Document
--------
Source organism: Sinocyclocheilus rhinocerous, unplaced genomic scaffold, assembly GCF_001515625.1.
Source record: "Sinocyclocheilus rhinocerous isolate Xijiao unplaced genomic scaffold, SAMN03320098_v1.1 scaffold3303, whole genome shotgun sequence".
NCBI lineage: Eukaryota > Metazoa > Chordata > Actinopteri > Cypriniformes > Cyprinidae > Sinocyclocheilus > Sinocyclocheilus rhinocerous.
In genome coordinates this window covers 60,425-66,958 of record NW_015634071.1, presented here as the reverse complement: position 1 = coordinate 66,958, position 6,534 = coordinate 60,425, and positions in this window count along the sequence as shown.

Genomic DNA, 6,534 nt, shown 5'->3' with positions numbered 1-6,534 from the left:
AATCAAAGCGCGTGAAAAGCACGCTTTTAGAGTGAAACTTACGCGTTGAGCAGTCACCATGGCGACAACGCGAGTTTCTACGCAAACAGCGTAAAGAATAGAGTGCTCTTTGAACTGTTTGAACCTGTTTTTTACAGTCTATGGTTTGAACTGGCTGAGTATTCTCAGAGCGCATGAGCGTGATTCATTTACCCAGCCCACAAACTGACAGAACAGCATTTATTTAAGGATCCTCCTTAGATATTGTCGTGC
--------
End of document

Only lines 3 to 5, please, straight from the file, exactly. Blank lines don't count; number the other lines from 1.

NCBI lineage: Eukaryota > Metazoa > Chordata > Actinopteri > Cypriniformes > Cyprinidae > Sinocyclocheilus > Sinocyclocheilus rhinocerous.
In genome coordinates this window covers 60,425-66,958 of record NW_015634071.1, presented here as the reverse complement: position 1 = coordinate 66,958, position 6,534 = coordinate 60,425, and positions in this window count along the sequence as shown.

Genomic DNA, 6,534 nt, shown 5'->3' with positions numbered 1-6,534 from the left: